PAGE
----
PUTRAJAYA: Any decision to return giant panda to China must take into account the agreement signed between Malaysia and China, said Energy and Natural Resources Minister Datuk Dr Shamsul Anuar Nasarah.
He said the government took note on calls from the public and associations for the giant panda to be returned to China due to the high maintenance costs.
The Malaysia-China Giant Panda International Conservation Agreement through the China Wildlife Conservation Association (CWCA) was signed for a period of 10 years starting in 2014, the year of arrival of giant panda couple, Xing Xing and Liang Liang in Malaysia.
“China’s agreement to lend the giant pandas to Malaysia proves the special relationship between the two countries since diplomatic relations were established in 1974,” he said in a statement today.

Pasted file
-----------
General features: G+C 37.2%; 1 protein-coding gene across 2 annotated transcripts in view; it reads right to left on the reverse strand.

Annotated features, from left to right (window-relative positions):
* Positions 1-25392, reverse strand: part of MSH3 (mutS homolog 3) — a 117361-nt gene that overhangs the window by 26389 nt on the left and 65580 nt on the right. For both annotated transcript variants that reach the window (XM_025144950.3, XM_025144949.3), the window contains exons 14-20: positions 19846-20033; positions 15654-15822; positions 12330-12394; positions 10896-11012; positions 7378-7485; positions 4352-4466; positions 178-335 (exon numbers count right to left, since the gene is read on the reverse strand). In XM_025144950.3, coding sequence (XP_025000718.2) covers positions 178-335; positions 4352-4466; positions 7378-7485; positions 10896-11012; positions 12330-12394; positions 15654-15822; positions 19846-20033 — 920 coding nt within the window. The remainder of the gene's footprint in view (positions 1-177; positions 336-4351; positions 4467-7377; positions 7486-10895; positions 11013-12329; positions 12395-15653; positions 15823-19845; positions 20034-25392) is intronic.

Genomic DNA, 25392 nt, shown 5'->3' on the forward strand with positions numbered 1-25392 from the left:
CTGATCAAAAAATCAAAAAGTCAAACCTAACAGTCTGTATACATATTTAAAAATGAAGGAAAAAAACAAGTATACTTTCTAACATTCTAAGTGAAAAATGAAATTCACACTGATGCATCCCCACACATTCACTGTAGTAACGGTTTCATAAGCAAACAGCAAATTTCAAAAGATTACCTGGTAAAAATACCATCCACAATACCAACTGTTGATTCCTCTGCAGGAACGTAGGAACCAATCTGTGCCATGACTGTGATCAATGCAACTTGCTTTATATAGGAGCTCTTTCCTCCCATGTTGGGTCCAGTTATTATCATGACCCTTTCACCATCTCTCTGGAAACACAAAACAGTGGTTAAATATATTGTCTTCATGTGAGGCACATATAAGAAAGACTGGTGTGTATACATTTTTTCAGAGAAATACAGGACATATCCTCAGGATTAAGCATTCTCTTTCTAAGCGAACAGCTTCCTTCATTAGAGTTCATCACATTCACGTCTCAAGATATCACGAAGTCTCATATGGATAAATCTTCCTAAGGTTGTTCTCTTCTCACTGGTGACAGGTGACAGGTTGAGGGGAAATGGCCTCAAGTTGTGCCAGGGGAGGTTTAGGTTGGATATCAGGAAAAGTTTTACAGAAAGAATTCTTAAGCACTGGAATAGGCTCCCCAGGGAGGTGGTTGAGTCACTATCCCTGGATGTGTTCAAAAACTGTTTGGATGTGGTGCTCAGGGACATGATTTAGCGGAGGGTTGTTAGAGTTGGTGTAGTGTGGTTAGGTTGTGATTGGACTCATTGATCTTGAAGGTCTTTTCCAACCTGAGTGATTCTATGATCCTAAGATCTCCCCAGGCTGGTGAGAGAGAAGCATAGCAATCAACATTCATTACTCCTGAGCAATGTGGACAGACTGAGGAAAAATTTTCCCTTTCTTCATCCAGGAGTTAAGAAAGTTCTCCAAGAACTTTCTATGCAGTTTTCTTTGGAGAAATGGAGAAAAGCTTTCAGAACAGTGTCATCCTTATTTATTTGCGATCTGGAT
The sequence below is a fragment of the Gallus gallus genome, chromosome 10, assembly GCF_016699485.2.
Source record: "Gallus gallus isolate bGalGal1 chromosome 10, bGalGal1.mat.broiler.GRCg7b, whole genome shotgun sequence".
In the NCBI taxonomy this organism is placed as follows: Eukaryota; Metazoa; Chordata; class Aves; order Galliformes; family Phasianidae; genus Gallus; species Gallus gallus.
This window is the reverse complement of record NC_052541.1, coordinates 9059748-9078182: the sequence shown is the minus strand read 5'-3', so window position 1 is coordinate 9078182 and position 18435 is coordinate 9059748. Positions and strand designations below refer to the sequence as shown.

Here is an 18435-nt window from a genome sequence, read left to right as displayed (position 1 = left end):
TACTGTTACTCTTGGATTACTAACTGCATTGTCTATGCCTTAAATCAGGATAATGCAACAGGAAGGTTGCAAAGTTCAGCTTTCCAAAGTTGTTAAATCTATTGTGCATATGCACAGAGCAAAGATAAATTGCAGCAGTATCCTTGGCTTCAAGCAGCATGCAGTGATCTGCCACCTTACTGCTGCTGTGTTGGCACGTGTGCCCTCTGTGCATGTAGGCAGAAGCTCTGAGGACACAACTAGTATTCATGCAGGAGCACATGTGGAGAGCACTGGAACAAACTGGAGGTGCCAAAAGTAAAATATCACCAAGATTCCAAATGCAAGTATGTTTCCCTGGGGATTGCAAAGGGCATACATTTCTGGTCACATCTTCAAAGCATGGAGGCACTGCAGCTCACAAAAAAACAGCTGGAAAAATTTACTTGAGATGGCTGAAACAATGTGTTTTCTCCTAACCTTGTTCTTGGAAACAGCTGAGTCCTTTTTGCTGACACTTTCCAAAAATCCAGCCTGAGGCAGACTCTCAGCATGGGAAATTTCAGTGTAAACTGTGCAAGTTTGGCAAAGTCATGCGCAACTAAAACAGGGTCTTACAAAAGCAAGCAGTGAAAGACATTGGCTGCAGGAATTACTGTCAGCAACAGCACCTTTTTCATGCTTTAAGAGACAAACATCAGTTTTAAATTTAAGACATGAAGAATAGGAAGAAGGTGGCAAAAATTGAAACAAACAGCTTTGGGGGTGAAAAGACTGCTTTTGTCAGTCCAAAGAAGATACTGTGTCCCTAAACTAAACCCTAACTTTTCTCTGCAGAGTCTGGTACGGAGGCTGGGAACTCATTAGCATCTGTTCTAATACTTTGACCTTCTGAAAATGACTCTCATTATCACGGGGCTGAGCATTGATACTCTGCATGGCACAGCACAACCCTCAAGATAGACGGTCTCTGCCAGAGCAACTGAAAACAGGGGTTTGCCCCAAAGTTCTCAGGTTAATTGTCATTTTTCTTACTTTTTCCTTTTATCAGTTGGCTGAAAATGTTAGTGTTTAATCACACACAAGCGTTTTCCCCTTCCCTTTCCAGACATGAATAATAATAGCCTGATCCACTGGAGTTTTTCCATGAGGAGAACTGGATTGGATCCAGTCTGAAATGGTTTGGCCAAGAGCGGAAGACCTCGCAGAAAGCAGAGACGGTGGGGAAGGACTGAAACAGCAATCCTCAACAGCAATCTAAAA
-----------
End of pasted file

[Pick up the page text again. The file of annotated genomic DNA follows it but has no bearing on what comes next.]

Through an agreement signed between the Department of Wildlife and National Parks (Perhilitan) and the Malaysian Zoological Society (MZS) on June 22, 2013, the government is responsible for developing the Giant Panda Conservation Centre (PKGP) at the Zoo Negara and financing the annual panda conservation fees, he said.
MZS is responsible for insurance coverage, panda offspring fees, repatriation costs as well as operating costs, he said.
“However, as a sign of concern, the government has financed the panda cubs’ fees and the repatriation cost of the first cub, Nuan Nuan in 2017, as well as the cost of having an expert from China stationed at PKGP,” he said.
Meanwhile, Shamsul Anuar said the second cub, Yi Yi, who turned two on Jan 14, should have been sent back to China in April but had to be postponed until now as the conservation centre in that country was still closed due to the COVID-19 pandemic.
“The ministry will repatriate Yi Yi as soon as possible once the date agreed by China,” he said, adding that every giant panda cub should be sent back to China upon the age of two.